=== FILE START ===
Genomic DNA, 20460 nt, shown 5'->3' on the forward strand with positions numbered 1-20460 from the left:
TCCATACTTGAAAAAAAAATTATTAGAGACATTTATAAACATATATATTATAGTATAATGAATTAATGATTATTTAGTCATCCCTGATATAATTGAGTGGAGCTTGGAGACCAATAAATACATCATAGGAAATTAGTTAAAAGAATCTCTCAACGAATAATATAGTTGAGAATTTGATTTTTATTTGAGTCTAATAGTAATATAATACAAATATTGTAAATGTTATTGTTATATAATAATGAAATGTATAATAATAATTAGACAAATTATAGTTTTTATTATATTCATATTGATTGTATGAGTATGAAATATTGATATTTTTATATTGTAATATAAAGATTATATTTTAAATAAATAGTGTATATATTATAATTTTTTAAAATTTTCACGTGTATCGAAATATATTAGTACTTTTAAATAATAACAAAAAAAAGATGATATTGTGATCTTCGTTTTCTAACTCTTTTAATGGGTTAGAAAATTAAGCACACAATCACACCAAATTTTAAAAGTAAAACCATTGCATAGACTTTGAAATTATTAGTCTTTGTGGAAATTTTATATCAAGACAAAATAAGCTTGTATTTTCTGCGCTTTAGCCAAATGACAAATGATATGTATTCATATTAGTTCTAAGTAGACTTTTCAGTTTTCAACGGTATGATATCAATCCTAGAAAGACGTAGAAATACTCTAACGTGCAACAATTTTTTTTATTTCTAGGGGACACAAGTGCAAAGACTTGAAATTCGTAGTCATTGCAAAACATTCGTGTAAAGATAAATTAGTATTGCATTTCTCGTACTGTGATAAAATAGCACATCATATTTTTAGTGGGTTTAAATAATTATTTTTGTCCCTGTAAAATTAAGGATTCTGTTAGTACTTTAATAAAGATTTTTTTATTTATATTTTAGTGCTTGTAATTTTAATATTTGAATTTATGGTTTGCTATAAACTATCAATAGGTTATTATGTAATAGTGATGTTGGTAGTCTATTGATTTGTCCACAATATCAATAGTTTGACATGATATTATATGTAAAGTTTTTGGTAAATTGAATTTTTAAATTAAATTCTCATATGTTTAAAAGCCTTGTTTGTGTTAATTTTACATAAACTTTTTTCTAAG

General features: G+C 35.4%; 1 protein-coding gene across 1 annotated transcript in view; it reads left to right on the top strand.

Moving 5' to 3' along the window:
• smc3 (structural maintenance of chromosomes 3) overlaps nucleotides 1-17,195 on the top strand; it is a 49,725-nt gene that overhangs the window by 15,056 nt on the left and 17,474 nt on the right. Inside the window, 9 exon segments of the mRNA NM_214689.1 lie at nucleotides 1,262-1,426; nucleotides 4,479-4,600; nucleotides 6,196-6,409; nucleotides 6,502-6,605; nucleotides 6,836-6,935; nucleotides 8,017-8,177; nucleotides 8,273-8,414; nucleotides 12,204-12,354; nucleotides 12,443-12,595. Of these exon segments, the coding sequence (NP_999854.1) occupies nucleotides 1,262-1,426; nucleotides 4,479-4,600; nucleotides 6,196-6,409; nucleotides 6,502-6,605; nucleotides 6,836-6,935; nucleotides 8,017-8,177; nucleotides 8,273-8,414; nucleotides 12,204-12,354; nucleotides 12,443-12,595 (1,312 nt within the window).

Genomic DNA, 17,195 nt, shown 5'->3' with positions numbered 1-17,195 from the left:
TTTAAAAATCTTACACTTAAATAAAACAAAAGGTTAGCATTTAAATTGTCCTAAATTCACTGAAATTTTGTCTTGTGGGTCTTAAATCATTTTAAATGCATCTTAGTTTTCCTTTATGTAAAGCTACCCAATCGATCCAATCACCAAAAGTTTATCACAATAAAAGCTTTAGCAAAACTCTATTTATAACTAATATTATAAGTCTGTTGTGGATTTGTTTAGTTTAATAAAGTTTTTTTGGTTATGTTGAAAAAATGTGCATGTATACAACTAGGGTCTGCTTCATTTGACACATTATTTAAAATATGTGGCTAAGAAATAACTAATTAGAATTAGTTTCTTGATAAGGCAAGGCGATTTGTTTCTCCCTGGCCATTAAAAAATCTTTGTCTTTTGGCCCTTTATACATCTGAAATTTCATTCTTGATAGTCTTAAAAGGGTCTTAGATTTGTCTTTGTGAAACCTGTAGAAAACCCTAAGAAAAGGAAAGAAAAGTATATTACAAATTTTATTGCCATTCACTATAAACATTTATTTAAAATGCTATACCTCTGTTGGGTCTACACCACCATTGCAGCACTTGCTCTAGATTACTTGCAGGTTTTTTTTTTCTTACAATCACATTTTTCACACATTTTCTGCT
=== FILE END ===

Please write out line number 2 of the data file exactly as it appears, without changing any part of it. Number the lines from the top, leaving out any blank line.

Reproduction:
TCCATACTTGAAAAAAAAATTATTAGAGACATTTATAAACATATATATTATAGTATAATGAATTAATGATTATTTAGTCATCCCTGATATAATTGAGTGGAGCTTGGAGACCAATAAATACATCATAGGAAATTAGTTAAAAGAATCTCTCAACGAATAATATAGTTGAGAATTTGATTTTTATTTGAGTCTAATAGTAATATAATACAAATATTGTAAATGTTATTGTTATATAATAATGAAATGTATAATAATAATTAGACAAATTATAGTTTTTATTATATTCATATTGATTGTATGAGTATGAAATATTGATATTTTTATATTGTAATATAAAGATTATATTTTAAATAAATAGTGTATATATTATAATTTTTTAAAATTTTCACGTGTATCGAAATATATTAGTACTTTTAAATAATAACAAAAAAAAGATGATATTGTGATCTTCGTTTTCTAACTCTTTTAATGGGTTAGAAAATTAAGCACACAATCACACCAAATTTTAAAAGTAAAACCATTGCATAGACTTTGAAATTATTAGTCTTTGTGGAAATTTTATATCAAGACAAAATAAGCTTGTATTTTCTGCGCTTTAGCCAAATGACAAATGATATGTATTCATATTAGTTCTAAGTAGACTTTTCAGTTTTCAACGGTATGATATCAATCCTAGAAAGACGTAGAAATACTCTAACGTGCAACAATTTTTTTTATTTCTAGGGGACACAAGTGCAAAGACTTGAAATTCGTAGTCATTGCAAAACATTCGTGTAAAGATAAATTAGTATTGCATTTCTCGTACTGTGATAAAATAGCACATCATATTTTTAGTGGGTTTAAATAATTATTTTTGTCCCTGTAAAATTAAGGATTCTGTTAGTACTTTAATAAAGATTTTTTTATTTATATTTTAGTGCTTGTAATTTTAATATTTGAATTTATGGTTTGCTATAAACTATCAATAGGTTATTATGTAATAGTGATGTTGGTAGTCTATTGATTTGTCCACAATATCAATAGTTTGACATGATATTATATGTAAAGTTTTTGGTAAATTGAATTTTTAAATTAAATTCTCATATGTTTAAAAGCCTTGTTTGTGTTAATTTTACATAAACTTTTTTCTAAG